The gadfly that will not go away
- Dr KC has spent the past five years fighting for better healthcare, and now, finally, there is hope on the horizon
Oct 23, 2017-Dr Govinda KC reminds me of Socrates—the relentless critique of maleficence in the Athenian State. Socrates was, in words attributed to him in Plato’s Apology, a “gadfly” attached to the Athenian state. Unable to silence him, the Athenian authority charged him for corrupting the mind of the young and sentenced him to death by poisoning.
Certainly, KC is not Socrates. But he is a gadfly nevertheless—a gadfly stuck to Nepal’s multiparty juggernaut of corruption. His mission is to free medical education from the stranglehold of this juggernaut, improve its standard through an overarching regulatory framework, and bring healthcare within the reach of the marginalised and the poor.
KC’s activism started five years ago when he realised his favourite Institute of Medicine (IOM) had fallen from being one of the best in South Asia to a mediocre humdrum; when he realised the admission to private medical colleges was not based on competitive qualifying examinations, but on financial transactions between the applicant and the college; when he realised the standards of private medical colleges were so poor that their graduates would present a real risk to public health; and when he realised new hospitals were being built in Kathmandu for private profit and not in rural areas where hospitals were most needed.
KC understood that, as in all other sectors of Nepal’s public life, political corruption lay at the root of the maleficence and all three major political parties were part of it.
KC decided to fight. A frail, lone pacifist with no money or political authority, a hunger strike with a set of demands for reform was his weapon of choice; his moral authority the source of his strength.
He called for reform in the registration system of private medical colleges and the establishment of hospitals in rural Nepal. The government, succumbing to public pressure in support of KC, reluctantly conceded to his demands. KC ended his fast, his objectives achieved. The government formed an independent task force with Kedar Bhakta Mathema, a highly respected Nepali intellectual, as its convenor. The task force (popularly called the “Mathema Commission”) was asked to review the operations of private medical colleges and recommend actions to remedy them. (Disclosure: Mathema is a relative of the writer).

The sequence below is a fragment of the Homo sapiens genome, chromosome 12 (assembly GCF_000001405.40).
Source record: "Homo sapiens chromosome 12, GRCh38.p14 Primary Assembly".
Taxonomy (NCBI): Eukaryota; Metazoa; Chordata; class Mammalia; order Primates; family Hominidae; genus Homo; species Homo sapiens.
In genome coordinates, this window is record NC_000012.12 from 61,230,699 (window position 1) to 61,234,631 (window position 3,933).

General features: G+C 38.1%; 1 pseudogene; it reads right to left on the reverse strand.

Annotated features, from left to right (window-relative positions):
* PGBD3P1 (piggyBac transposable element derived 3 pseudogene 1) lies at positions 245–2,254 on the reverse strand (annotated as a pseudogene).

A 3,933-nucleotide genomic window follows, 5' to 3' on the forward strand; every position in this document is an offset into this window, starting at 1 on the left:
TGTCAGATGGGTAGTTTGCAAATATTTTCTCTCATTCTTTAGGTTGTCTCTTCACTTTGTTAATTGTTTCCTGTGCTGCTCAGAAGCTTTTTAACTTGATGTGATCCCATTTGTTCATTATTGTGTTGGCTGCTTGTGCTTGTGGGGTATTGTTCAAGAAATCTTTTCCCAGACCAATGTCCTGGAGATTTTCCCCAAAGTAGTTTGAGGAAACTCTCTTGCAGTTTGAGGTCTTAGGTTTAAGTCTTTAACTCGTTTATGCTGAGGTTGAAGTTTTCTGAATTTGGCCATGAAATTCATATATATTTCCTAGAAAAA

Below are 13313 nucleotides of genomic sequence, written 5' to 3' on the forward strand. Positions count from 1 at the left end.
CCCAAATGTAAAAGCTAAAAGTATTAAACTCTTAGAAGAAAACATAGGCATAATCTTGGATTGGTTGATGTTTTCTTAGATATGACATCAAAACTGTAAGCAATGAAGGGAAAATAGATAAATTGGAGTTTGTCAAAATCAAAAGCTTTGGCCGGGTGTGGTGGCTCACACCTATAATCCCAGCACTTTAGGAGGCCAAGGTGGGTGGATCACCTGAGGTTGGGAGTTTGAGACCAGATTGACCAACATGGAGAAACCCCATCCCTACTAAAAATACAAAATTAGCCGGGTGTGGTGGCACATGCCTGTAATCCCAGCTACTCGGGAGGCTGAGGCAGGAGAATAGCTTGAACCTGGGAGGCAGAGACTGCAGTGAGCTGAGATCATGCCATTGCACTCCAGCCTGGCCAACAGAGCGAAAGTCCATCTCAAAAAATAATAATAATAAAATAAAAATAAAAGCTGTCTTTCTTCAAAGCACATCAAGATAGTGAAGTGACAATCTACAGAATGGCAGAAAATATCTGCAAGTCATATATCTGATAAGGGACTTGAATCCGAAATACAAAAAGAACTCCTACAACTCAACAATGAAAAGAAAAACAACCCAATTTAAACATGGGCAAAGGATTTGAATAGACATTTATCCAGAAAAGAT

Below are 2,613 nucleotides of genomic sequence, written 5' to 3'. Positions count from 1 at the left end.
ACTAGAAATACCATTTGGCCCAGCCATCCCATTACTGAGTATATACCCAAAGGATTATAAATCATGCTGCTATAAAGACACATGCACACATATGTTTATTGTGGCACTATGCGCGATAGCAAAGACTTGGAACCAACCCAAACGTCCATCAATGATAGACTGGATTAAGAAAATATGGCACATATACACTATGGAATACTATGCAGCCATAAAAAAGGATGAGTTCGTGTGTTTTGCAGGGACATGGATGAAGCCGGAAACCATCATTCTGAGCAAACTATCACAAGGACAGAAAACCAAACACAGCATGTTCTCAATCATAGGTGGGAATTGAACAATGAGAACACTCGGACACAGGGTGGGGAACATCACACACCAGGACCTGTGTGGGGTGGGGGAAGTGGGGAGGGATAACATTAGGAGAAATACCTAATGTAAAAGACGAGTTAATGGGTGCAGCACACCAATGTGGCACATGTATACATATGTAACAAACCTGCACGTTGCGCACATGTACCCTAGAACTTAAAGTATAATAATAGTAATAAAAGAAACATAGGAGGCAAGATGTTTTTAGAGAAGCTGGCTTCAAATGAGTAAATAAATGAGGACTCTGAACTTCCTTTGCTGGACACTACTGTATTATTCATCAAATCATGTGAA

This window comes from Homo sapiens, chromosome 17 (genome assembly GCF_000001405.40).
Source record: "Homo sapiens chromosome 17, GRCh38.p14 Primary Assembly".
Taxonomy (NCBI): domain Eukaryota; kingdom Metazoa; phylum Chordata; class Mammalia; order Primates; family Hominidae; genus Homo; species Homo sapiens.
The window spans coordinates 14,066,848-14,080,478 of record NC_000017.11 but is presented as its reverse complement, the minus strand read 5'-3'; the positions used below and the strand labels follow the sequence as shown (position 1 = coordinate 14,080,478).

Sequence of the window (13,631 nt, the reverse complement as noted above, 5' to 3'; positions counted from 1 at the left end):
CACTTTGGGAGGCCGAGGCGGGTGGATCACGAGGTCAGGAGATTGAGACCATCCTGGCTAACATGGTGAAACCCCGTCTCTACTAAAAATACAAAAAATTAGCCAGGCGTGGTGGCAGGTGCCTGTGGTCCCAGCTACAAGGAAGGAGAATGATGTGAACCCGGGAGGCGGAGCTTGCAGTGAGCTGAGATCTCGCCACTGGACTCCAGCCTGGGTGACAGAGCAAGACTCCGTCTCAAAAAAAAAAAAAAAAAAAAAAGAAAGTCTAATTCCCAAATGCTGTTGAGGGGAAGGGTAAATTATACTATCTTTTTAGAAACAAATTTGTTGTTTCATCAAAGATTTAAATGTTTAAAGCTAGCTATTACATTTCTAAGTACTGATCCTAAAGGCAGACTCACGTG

As it turned out, the political leaders, both inside and outside of the government, never intended to enforce the recommendations of the task force. KC began a second fast, demanding enforcement of the Mathema Commission’s recommendations and the withdrawal of government decisions contrary to its previous agreement with him. When the government resisted, public protest erupted and hospitals closed when doctors joined the protestors. The fast ended with another agreement, which was again reneged on later by the government. This led to KC’s third fast and a continuing pattern of fasting, agreement, non-enforcement and fasting.
Following KC’s 11th fast, the government formed an independent commission to draft a bill to regulate the standards of medical education. The bill was drafted and presented to the Parliamentary Committee several months ago. At this time it languishes in committee because Rajendra Pandey, a UML lawmaker, and his ilk, objected to provisions in the bill that would restrict him from operating a medical college in which he and his party bosses are the major shareholders. The Chair of the committee, also a UML lawmaker, refused to send the bill to the parliament under the pretext that it lacked unanimous support in the committee.
Pandey and his nexus have not come up with any logical argument to support their opposition to the original bill. Dr Abhi Subedi, in a recent column in this newspaper, asked the bill’s opponents how ordinary people will lose out and the standard of medical colleges would be compromised by the parliament accepting KC’s demands.
Just a façade
In an interview with a local newspaper, Mathema asked if the government had no intention to reform, why the charade?
There was no answer; never has been.
KC went on his 13th fast demanding that the bill drafted by the independent commission be introduced in parliament. A few days after the beginning of this fast, Parliament’s term ended. Protest demonstrations erupted in Kathmandu.
Until the end of the second week of October, it looked like the good doctor was destined to meet the fate of the old Athenian gadfly. But, things suddenly changed a few days ago. Nepali Congress, under the leadership of Prime Minister Sher Bahadur Deuba, conceded to KC’s demands and promised to promulgate an ordinance replicating the bill. KC ended his fast.
Wait and see
I have been critical of Deuba’s leadership for a long time, but I shall be remiss if I do not credit him for his courage for defying, in this case, the corruption juggernaut. It remains to be seen whether Deuba’s promise will follow the familiar pattern of non-enforcement or whether the ordinance will actually be promulgated and enforced.
Assuming that the ordinance will be promulgated, the next big task is to have the ordinance ratified by Parliament. There is real concern whether it will be ratified if the communist alliance wins majority seats in the Parliament that is to be formed after the coming federal election. It is important that the civil society does not drop its guard until the ordinance is ratified.
- Koirala is a geotechnical engineer resident in Vancouver, Canada
Published: 23-10-2017 07:44